Jimmie Johnson, who won in April, has five straight championships in large part because he has managed to avoid the fall carnage at Talladega. Johnson, who needs a big break to climb back into championship contention, has finished seventh, sixth, ninth and second in the last four Chase races at Talladega, performances that enhanced his championship runs while many of his challengers fell by the wayside.

2. The Big One

There are wrecks at Talladega, and there is the Big One — the massive pileup that typically wipes out a third or more of the field.

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The Chase race there in 2009 featured a 14-car melee near the end of the race. The April 2009 race featured two wrecks that wiped out a total of 24 cars. And last year’s April race featured a 10-car wreck and another that collected nine cars.

Avoiding such disaster is a matter of being in the right place at the right time, or simply being lucky. The top Chase drivers and those desperately trying to climb back into contention — i.e. Johnson — will be holding their breath Sunday.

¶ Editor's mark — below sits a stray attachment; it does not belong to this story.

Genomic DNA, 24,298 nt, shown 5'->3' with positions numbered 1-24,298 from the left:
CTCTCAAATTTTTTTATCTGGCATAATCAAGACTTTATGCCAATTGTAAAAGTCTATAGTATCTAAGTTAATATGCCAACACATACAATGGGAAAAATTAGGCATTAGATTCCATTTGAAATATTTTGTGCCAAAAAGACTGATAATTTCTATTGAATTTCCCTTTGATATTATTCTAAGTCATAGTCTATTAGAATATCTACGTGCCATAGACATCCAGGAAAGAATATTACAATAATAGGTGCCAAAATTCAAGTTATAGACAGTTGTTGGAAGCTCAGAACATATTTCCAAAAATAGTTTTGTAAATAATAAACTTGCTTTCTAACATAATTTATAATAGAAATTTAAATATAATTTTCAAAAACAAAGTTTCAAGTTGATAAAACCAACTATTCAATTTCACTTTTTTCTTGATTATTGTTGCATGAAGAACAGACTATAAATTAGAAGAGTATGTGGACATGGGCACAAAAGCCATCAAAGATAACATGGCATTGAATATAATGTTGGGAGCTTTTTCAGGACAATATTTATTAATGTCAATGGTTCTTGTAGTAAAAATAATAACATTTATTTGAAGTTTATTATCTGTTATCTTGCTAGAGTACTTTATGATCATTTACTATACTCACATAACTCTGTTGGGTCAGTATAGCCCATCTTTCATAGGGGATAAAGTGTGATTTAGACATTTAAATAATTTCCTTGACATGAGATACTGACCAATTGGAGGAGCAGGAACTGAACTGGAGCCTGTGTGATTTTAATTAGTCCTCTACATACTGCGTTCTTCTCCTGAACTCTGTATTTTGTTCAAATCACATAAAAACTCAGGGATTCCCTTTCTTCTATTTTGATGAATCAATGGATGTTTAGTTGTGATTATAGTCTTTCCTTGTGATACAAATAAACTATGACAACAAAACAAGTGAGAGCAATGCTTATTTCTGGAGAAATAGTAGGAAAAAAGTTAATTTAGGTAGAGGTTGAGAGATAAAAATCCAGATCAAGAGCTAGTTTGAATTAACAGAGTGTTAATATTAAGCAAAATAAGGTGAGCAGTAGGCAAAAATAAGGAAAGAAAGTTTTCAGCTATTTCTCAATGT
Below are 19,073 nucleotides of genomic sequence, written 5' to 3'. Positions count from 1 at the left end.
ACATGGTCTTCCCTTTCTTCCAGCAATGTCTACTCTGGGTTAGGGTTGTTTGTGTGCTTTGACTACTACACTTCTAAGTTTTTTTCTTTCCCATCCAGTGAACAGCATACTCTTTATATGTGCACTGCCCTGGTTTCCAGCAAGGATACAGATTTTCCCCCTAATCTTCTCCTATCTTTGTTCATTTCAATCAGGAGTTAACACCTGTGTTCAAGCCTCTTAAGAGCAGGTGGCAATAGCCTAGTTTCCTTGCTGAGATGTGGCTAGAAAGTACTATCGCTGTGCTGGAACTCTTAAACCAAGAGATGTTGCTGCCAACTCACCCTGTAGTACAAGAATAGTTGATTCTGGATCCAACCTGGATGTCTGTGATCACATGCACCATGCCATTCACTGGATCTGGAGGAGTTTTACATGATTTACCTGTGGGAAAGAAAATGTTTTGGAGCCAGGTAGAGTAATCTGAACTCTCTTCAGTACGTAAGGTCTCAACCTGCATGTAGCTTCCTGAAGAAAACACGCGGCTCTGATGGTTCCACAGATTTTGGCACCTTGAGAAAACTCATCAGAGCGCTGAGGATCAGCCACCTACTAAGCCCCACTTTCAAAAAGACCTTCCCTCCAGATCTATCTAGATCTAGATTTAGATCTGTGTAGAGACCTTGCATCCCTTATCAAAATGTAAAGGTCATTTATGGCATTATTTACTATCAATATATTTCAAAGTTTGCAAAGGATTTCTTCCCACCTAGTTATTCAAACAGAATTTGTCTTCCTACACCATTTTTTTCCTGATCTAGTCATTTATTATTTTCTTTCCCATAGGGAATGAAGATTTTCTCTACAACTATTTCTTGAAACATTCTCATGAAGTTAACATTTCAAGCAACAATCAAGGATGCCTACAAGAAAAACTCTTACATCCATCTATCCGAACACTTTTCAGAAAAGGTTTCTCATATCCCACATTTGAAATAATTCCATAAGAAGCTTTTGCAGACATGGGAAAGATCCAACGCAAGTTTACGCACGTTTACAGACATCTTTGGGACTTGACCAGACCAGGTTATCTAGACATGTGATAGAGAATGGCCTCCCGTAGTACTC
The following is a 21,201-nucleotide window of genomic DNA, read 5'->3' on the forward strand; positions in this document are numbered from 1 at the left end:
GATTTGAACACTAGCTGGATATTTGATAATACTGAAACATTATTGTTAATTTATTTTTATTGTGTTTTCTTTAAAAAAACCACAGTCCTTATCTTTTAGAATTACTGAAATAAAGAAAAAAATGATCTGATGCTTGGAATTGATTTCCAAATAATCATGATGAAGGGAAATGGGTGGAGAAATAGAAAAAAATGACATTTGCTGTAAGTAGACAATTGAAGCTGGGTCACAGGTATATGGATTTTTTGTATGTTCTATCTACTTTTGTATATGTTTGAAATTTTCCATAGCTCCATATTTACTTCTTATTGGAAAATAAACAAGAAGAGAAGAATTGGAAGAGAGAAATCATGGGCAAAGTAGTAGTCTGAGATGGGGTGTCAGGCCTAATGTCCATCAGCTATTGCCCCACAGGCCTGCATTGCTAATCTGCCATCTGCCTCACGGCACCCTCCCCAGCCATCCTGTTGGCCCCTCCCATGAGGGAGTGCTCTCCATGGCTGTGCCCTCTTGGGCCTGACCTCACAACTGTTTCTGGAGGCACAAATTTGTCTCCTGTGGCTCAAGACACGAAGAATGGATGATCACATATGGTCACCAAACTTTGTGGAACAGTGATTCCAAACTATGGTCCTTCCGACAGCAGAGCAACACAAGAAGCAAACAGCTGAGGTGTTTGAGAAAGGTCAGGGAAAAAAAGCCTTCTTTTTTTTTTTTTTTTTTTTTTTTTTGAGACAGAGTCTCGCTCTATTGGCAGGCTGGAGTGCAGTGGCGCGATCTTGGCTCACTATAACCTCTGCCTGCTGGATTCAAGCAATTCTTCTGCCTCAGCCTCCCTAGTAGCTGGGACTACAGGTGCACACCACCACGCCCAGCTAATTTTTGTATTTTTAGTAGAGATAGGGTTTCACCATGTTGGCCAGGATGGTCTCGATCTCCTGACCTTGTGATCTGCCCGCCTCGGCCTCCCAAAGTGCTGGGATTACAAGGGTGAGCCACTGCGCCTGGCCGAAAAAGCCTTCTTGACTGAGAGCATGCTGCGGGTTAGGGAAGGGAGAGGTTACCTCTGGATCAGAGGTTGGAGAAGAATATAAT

3. The Really Big One

There are Big Ones and really big ones at Talladega.

The really big ones are the ones that you don’t forget, the wrecks that become etched in your memory because of their spectacular nature.

Bobby Allison flying into the catch fence in 1987.

Rusty Wallace barrel-rolling down the frontstretch in 1993.

Ricky Craven nearly flying over the fence in 1996.

Edwards was in a really big one just two years ago, his car flying through the air and slamming into the fence after contact with Keselowski on the final lap. The spectacular crash was one of NASCAR’s scariest wrecks in recent years, but such incidents are not uncommon at Talladega.